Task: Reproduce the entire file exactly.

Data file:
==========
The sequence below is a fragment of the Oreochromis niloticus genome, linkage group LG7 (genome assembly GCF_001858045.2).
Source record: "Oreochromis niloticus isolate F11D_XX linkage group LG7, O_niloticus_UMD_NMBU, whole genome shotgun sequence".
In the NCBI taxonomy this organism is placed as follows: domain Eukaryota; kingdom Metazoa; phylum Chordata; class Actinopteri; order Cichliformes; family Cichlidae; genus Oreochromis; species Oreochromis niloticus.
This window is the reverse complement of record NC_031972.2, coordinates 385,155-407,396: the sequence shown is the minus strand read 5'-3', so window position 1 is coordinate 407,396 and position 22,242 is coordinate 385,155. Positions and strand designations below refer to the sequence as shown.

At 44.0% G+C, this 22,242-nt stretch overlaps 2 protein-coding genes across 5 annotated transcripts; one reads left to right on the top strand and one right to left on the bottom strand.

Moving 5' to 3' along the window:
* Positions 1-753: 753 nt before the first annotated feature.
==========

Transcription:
The sequence below is a fragment of the Oreochromis niloticus genome, linkage group LG7 (genome assembly GCF_001858045.2).
Source record: "Oreochromis niloticus isolate F11D_XX linkage group LG7, O_niloticus_UMD_NMBU, whole genome shotgun sequence".
In the NCBI taxonomy this organism is placed as follows: domain Eukaryota; kingdom Metazoa; phylum Chordata; class Actinopteri; order Cichliformes; family Cichlidae; genus Oreochromis; species Oreochromis niloticus.
This window is the reverse complement of record NC_031972.2, coordinates 385,155-407,396: the sequence shown is the minus strand read 5'-3', so window position 1 is coordinate 407,396 and position 22,242 is coordinate 385,155. Positions and strand designations below refer to the sequence as shown.

At 44.0% G+C, this 22,242-nt stretch overlaps 2 protein-coding genes across 5 annotated transcripts; one reads left to right on the top strand and one right to left on the bottom strand.

Moving 5' to 3' along the window:
* Positions 1-753: 753 nt before the first annotated feature.